Yvonne Divans Hutchinson


King/Drew is a magnet school in the Los Angeles Unified School District.  It is a magnet school of choice which means that a student only needs to fill out an application and be lucky enough to have it chosen at random (there is  a waiting list). Because the school is a medicine and science magnet, the random choices probably are drawn from a pool that include a larger number than average of high achieving students or students whose parents have high aspirations for them.

The basic curriculum is college prep. We have an honors program and  a thriving AP program (I can get you stats later). We have a special education program and and a program for ELD students. None of the featured students are in special ed or ELD, although I did have at the same time, classes that contained both categories of students.  Magnet schools of choice are open to anyone,  so the pool of students from which KD draws come from all over the vast LAUSD. Because of the schools' location on the boundary of Watts and Compton (both urban, poor and working class communities), LA district officials promised to allow ten percent enrollment from Compton which has its own school district.  The majority of our  almost seventeen hundred student population is 75 per cent African American, twenty percent Latino/Hispanic, and five per cent other, usally Asian and mid-eastern. Eighty per cent of that population is female, owing, probably to the absence of playing fields and a full scale athletic program. We field separate male and female teams in soccer, volley ball, basketball, and girls' softball.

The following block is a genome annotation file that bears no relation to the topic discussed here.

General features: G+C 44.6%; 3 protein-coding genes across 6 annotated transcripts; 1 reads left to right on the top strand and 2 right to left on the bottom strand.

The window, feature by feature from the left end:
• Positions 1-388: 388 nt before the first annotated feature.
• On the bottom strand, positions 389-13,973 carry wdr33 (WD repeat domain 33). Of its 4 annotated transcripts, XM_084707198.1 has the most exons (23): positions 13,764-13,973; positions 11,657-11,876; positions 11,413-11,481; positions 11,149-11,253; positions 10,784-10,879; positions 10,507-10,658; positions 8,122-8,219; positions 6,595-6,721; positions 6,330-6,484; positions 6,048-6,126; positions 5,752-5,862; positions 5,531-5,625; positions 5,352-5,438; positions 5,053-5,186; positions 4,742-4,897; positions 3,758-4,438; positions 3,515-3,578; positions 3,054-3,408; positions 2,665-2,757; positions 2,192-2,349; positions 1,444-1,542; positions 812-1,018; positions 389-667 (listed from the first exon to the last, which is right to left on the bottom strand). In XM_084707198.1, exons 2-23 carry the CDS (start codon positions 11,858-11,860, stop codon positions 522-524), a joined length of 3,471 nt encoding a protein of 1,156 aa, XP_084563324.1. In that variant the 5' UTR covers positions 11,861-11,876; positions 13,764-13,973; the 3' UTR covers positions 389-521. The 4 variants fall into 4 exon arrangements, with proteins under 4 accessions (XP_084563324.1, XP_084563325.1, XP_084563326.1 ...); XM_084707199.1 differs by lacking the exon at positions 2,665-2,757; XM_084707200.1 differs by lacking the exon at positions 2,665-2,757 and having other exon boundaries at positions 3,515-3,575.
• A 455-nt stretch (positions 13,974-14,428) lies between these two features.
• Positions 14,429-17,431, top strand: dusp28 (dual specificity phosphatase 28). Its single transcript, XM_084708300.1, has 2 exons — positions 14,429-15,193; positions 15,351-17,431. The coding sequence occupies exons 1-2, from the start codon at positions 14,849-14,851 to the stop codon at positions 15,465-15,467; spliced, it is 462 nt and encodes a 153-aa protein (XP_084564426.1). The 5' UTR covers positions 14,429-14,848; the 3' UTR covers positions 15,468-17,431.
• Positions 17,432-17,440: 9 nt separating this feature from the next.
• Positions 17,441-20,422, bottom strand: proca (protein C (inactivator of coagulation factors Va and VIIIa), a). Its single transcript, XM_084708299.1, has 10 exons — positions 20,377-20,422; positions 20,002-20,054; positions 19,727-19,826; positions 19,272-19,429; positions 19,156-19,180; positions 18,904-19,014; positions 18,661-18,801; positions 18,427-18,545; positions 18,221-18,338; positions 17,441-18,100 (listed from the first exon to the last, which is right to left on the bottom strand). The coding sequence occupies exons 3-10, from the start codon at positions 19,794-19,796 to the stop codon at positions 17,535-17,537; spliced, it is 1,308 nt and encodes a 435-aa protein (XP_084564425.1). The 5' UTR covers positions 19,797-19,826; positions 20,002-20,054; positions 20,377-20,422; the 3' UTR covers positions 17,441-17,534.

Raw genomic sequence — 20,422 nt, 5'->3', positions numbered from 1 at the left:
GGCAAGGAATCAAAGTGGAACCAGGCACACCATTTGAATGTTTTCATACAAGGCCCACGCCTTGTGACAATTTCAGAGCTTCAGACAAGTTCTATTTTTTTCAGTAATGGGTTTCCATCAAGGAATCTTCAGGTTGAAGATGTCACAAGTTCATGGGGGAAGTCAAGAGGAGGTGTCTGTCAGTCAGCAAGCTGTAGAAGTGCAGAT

Although the school was established about twenty years ago, the campus is only five years old, housed in a four-story, self-enclosed $65 million dollar facility (that makes it one of the most secure campuses in LA, probably another factor that contributes to its popularity).  K/D is located in South...Los Angeles on the border of Watts and Compton, across the street from Martin Luther King Hospital, a major LA County Trauma Center and adjacent to Drew University Medical School.

My class, as does the school, represents a cross section of lower, middle, and upper-middle class students. The class is honors ninth grade.  Everyone had high intellectual potential, but their skill levels varied, probably because they came from home schools that varied in quality, from schools with API scores of 1 and 2 to gifted magnets to tony and not-so-tony, private schools.

For example, Christian-not one of the four featured in the interview, but one of the most vocal in the class session, had barely minimal writing skills and came from a parochial school. All of the students were taking at least one other  (if not all) honors classes. At our school, entering ninth graders are placed in honors English according to their middle school English grade (A or B) and/or Stanford Nine scores in English language arts and reading. Parochial students most often do not take standardized tests. Of the students who are prominently featured on camera, Van is from an upper middle class family and had extremely high test scores. Dejean, the class scribe came from a middle class family and was valedictiorian of his class at a Christian school where English instruction centered largely on (self-described) drill and kill grammar (more on that later). Natively bright, his writing and critical thinking skills lagged behind his evident gifted oratorical skills.  Tiffany, the girl whose insightful comment provoked the signing demonstration and one of the interviewees, lives in Watts among a working class family  of five: parents in throes of divorce, the middle of three children and is extremely bright but her achievement fluctuated because of family and emotional difficulties.  Andrea, who spoke so passionately about race during the class and was also a part of  the interview is the oldest of three children of a single working class mother who lives in Watts. She is singularly perceptive, often taking taking our breath away with her profound observations about life and human nature.

I continued with this class a second  year, leading to astounding encounters which I plan to chronicle and add to this website.